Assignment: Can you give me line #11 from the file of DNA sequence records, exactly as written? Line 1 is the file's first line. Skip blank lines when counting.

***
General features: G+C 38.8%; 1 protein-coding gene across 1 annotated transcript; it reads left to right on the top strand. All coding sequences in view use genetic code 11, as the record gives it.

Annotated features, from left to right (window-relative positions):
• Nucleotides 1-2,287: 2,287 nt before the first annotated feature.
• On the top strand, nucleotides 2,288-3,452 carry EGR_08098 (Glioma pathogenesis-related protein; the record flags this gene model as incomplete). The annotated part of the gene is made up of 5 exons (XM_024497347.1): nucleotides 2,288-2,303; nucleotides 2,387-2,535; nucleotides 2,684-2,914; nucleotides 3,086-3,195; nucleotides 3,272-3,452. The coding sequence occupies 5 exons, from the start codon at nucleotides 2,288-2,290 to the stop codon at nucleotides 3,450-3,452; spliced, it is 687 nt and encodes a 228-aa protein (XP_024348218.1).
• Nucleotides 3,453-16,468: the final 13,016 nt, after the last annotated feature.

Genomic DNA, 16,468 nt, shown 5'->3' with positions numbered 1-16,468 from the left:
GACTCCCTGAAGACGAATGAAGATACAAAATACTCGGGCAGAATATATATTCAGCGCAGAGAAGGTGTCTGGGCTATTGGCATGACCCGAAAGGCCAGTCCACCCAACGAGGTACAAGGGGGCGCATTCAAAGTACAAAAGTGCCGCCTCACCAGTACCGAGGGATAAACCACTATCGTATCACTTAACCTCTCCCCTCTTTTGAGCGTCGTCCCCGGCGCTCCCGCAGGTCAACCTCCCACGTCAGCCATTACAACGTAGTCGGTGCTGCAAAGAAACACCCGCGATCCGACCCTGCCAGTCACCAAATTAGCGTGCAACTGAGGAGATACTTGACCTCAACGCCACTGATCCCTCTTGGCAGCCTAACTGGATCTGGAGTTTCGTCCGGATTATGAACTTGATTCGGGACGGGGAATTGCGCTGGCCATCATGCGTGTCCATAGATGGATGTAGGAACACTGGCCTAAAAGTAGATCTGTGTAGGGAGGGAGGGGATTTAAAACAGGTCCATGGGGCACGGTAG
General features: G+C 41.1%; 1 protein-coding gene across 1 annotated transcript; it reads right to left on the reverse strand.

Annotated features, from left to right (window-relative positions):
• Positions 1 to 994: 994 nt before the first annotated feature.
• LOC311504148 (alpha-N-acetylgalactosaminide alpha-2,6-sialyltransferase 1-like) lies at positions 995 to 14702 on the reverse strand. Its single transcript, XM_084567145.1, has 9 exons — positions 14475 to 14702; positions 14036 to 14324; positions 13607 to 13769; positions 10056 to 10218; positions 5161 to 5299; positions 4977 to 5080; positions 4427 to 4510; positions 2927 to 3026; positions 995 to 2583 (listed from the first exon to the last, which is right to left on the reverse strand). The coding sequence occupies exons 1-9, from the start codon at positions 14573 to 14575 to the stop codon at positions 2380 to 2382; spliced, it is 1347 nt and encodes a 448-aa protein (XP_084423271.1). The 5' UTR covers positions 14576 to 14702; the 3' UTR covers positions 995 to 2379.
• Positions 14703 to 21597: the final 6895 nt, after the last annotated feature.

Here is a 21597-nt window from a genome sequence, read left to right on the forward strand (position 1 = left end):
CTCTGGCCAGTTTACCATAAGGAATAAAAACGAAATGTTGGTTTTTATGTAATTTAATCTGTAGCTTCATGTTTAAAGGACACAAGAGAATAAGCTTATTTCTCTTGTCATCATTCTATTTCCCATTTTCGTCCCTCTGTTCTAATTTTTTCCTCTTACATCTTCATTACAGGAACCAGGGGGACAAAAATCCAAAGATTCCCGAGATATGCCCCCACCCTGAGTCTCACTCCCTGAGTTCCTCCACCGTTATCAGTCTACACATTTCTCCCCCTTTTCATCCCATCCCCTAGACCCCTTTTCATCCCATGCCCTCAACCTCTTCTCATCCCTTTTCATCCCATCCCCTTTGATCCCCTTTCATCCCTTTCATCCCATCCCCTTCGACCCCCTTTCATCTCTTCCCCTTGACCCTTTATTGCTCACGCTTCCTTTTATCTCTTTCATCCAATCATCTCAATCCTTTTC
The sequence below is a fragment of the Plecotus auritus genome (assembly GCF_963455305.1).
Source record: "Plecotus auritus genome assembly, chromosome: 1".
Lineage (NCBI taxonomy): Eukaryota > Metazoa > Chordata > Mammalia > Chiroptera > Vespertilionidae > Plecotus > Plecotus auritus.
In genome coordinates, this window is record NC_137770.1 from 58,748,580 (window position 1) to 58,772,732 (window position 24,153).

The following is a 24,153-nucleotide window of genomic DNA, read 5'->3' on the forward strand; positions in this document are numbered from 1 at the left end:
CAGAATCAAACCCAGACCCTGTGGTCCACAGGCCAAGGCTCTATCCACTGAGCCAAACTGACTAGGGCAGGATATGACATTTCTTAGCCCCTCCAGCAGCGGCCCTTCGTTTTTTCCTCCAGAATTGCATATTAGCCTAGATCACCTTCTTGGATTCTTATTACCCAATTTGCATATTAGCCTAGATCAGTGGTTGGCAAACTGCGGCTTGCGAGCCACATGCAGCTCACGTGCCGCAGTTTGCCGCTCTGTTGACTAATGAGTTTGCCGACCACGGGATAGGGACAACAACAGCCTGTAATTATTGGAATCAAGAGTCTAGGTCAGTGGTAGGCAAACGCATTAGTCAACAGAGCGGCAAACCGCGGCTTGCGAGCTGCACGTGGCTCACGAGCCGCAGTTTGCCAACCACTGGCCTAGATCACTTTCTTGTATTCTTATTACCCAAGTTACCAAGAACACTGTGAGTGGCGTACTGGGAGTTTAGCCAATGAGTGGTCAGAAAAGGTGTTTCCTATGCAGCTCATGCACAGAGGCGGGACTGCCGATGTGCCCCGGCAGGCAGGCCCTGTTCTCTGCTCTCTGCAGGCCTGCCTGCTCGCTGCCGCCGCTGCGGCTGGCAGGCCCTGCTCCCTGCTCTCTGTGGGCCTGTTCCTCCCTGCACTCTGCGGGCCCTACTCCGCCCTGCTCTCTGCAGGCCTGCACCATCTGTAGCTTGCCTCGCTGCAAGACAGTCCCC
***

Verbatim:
• LOC311504148 (alpha-N-acetylgalactosaminide alpha-2,6-sialyltransferase 1-like) lies at positions 995 to 14702 on the reverse strand. Its single transcript, XM_084567145.1, has 9 exons — positions 14475 to 14702; positions 14036 to 14324; positions 13607 to 13769; positions 10056 to 10218; positions 5161 to 5299; positions 4977 to 5080; positions 4427 to 4510; positions 2927 to 3026; positions 995 to 2583 (listed from the first exon to the last, which is right to left on the reverse strand). The coding sequence occupies exons 1-9, from the start codon at positions 14573 to 14575 to the stop codon at positions 2380 to 2382; spliced, it is 1347 nt and encodes a 448-aa protein (XP_084423271.1). The 5' UTR covers positions 14576 to 14702; the 3' UTR covers positions 995 to 2379.